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Today’s uncertain economic climate has many people interested in buying a home-based or other type of business opportunity, licensee opportunity, distributorship or franchise, all in the hopes of subsidizing their regular full-time income. If you are one of them, that’s a very reasonable plan as well as expectation.
However, having a second job or even a third presents a whole range of exceptional challenges when it comes to managing your time, let alone your life, whether you are working for yourself or someone else. And when it comes to owning your own operation in particular, it’s a whole different ball game than if you were just showing up to punch somebody else’s time clock. That’s for sure.
The trick is to be certain you know in advance what it is exactly you’re getting into and to do your due diligence to ensure to the greatest extent possible that you’re making a solid investment as well as a good move. Here are the most crucial questions you should be asking yourself about owning a side business long before you part with any serious money:
Is the business I’m interested in buying legitimate and does it have a proven track record of success?
How long has the parent company been in business?
How will they support me at start-up and in the future as I grow?
Is the product or service I will be selling one that is in demand? In general? In my specific market area?
Who is my competition?
What are my financial goals with respect to this new side business, and can I realistically achieve them in the necessary timeframe?
Is my home set up to handle a side business with respect to such things as office space, the necessary technology and even inventory?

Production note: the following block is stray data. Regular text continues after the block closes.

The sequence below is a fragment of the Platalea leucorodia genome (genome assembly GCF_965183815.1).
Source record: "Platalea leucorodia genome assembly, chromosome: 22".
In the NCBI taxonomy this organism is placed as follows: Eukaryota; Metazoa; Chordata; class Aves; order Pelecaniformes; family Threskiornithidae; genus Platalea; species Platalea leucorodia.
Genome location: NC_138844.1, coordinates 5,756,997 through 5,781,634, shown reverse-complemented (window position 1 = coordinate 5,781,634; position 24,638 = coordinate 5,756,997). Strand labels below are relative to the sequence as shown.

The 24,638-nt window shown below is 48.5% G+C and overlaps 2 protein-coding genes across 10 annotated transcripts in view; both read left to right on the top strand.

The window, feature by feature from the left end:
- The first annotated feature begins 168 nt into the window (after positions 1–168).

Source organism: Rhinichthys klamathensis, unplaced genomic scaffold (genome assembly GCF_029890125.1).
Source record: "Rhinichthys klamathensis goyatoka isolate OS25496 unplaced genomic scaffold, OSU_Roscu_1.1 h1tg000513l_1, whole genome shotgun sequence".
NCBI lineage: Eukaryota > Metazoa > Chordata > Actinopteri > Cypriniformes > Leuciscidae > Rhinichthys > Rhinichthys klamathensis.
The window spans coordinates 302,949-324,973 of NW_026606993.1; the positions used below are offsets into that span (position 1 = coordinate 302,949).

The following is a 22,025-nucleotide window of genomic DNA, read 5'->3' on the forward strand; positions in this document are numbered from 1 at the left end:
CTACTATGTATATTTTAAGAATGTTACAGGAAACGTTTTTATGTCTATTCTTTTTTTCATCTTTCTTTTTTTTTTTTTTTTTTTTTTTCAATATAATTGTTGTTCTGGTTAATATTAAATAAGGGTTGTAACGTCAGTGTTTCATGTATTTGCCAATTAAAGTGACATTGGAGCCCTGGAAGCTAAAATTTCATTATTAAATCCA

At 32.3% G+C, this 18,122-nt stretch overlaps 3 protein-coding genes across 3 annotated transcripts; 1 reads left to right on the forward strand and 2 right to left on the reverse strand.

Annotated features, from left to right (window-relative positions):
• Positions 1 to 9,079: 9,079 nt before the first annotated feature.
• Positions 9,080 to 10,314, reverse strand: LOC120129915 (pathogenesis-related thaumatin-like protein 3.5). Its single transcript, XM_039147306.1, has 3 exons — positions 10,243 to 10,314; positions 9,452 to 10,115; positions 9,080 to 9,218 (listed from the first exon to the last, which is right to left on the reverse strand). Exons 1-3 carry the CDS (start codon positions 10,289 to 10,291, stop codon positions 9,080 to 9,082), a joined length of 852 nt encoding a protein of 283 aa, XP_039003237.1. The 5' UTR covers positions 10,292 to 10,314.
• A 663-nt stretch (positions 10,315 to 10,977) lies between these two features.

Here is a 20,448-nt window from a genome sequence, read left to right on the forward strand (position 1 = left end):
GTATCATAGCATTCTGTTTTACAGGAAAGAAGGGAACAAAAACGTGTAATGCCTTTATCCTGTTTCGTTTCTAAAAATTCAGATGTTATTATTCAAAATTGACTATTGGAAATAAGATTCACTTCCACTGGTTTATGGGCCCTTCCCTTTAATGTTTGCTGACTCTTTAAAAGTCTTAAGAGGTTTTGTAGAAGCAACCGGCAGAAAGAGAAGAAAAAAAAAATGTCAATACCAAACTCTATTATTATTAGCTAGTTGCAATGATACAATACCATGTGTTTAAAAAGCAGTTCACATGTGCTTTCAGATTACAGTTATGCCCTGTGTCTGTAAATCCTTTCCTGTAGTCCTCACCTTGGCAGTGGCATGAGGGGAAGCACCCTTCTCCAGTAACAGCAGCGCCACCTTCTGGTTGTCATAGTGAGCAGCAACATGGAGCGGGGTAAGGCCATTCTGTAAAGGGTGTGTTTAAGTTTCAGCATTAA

Are there any covenants or local ordinances that may preclude me from operating this side business, either out of my home or from any other specific location?
Can my personal life handle the changing dynamics that come as a result of being a new business owner and one with two jobs to do at that?
Do I have the necessary experience to operate this new business or is there a significant learning curve, one that I can master?
Do I have a business plan and a marketing plan, both of which are critical to the viability of my new business not only at the outset but well into the first few years or so?
Have I asked enough questions with regard to just how much of an up-front investment I will need to make in this new enterprise? How about ongoing fees or royalties?
Do I know what my options are for securing start-up capital, such as a bank loan, a U.S. Small Business Administration (SBA) loan, a state-sponsored small business lending program loan, a credit card or even family and friends?
Can I realistically obtain the start-up funding I need from one or more of those sources and not put my personal financial health in too much jeopardy by doing so?
Am I prepared to take the critical steps to protect myself and my side business, which includes setting up the right kind of venture from a legal standpoint (sole proprietorship vs. partnership; LLC vs. corporation, etc.) and purchasing the necessary insurance?
Have I thought about how I will get paid and pay others, and can I put the processes, procedures and/or services in place to make it happen fairly quickly?
Am I clear on what my state and the federal governments expect from me and my business when it comes to everything from naming and branding my new venture to filing taxes and everything in between?
With regard to this last question as well as many of the others listed here, the SBA is a great resource for anyone who is considering owning their own business, whether full-time or part-time on the side. And because the research you need to do before purchasing a business opportunity, licensee opportunity, distributorship or franchise is considerable, knowing where to begin is half the battle.
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